Wake Forest President Nathan Hatch shares how he knew the legendary golfer with the Old Gold & Black.
I remember the first time I visited Arnold Palmer in Latrobe, Pennsylvania, I walked around his office, taking in the displays of memorabilia that marked moments of his life: four Masters trophies and the corresponding scorecards, President Dwight Eisenhower’s golf clubs, a Norman Rockwell portrait of the golfer, the Presidential Medal of Freedom and the Congressional Gold Medal. He still had the Pennzoil tractor that co-starred with him in early television commercials, reels and reels of tournament film on bookshelves and all of the golf shoes and clubs he used throughout his career.
And on the wall to the left of his desk is his chapter on Wake Forest. There is an aerial photo of campus, a picture of the Quad after it had been rolled, his honorary degree and a photo of him speaking at Commencement in 2005. In the center of that collection is a picture of a college-aged Palmer with his best friend. They were holding a trophy — evidence of a Wake Forest golf victory.
Over the last decade, it has been a delight to get to know Palmer. He was a gentleman of great warmth and grace, a person who sustained meaningful friendships and one who loved Wake Forest and did a tremendous amount to support and advance our university.
Palmer loved people, and he treated them with dignity and respect. He kept every gift that anyone ever sent him: posters from local Girl Scout troops, honors from Rotary Clubs around the country, customized golf equipment. He signed every book, photo and pin flag put in front of him; he had stacks of items ready to be signed and mailed back to waiting fans. And he welcomed visitors into his world with gracious hospitality.
Palmer often entertained groups of Wake Forest alumni and friends in Latrobe. He would invite the group to tour his office, pointing out special trophies and awards and explaining the context behind the pictures that overtook his walls.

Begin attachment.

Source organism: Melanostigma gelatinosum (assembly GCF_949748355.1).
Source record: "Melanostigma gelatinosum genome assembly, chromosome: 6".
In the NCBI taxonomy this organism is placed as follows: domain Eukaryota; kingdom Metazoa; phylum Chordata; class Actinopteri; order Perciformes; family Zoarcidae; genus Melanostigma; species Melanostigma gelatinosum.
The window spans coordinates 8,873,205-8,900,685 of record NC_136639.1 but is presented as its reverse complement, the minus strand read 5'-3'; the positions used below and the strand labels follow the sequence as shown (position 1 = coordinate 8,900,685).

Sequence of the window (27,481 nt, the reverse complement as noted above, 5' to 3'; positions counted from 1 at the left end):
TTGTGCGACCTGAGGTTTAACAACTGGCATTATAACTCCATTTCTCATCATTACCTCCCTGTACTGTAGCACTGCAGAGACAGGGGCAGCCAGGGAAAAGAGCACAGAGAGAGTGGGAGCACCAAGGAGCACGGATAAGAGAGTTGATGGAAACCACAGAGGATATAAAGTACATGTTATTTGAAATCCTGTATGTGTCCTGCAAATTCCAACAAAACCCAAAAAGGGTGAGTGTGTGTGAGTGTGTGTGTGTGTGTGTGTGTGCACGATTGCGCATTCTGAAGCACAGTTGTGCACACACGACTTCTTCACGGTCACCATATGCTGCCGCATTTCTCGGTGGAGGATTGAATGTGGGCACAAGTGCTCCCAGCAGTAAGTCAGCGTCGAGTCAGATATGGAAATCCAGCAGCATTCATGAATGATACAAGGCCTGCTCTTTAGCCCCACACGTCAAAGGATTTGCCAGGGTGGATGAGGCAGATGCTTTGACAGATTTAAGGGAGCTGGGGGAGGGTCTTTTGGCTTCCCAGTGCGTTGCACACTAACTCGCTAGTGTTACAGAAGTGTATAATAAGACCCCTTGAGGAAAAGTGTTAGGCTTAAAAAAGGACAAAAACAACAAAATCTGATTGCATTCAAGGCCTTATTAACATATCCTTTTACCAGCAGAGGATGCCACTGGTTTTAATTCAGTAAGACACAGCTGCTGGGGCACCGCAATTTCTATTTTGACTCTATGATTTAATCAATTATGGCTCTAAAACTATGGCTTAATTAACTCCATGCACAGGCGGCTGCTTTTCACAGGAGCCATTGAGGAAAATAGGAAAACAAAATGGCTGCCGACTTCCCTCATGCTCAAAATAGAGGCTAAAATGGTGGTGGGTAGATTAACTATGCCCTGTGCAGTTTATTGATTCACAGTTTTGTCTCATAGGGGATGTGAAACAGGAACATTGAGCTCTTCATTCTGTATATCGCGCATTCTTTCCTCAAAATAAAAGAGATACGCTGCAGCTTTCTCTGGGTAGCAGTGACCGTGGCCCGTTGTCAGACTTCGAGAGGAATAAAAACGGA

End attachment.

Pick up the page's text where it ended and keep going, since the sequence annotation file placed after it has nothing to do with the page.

During those visits, he would prove his great ability to captivate people with his stories. One story often recanted involved President Eisenhower, after leaving office, showing up unannounced on his doorstep in Latrobe as a birthday surprise. Then, there was the one where he beat the great Yankee Roger Maris to win the 1961 Hickok Belt given to the professional athlete of the year. There was another story about how he broke all kinds of aviation records flying a plane around the world.
It was his love of people that made him a good friend. His loyal assistant, Doc Giffin, had worked with Palmer for more than 50 years, and the other staff in his office counted their years of service in decades, too. When he met you, it was as if you had been his friend for years.
As a professional celebrity, he reached the heights of fame and fortune. He’s probably the most important golfer that has ever lived. He built an enormously successful business, won scores of distinguished awards and has dined with presidents and kings.
Through all of it, he never forgot who he was or from whence he came.
Palmer didn’t come from privilege. His father, who had worked in steel mills, became the groundskeeper — and eventually the club pro — at the Latrobe Country Club near Pittsburgh. Arnold Palmer learned golf from working on golf courses, not from enjoying them as places of leisure and privilege.
Even with his vast success, he remained deeply committed to his hometown. Latrobe is not a large or pretentious place, but it was Palmer’s home and he loved it. He invested in its people and organizations. He operated the country club where his father had worked, and he ate lunch there every day.
He also remembered Wake Forest. More than any other person, Palmer is responsible for the great golf tradition that Wake Forest enjoys.
He came here almost by accident, following his friend, Bud Worsham (’50), who had been a highly sought after golf recruit. Palmer’s meteoric rise on the professional tour after leaving Wake Forest enhanced the university’s reputation, and his scholarships served, in time, to recruit a host of superb athletes like Curtis Strange (’77), Billy Andrade (’86) and Webb Simpson (’08).
Palmer once told me, “At Wake Forest, there was a friendship and education that created a background for my entire life. It didn’t come out of the books; it came out of the association with my fellow students and my professors.”
This week, Wake Forest lost a giant. We lost a gentleman who loved people — a man who offered us the depths of his kindness. We lost a legend who changed the way we play the game of golf. And we lost a friend who displayed what it meant to live with character and honor and so inspires us to do the same.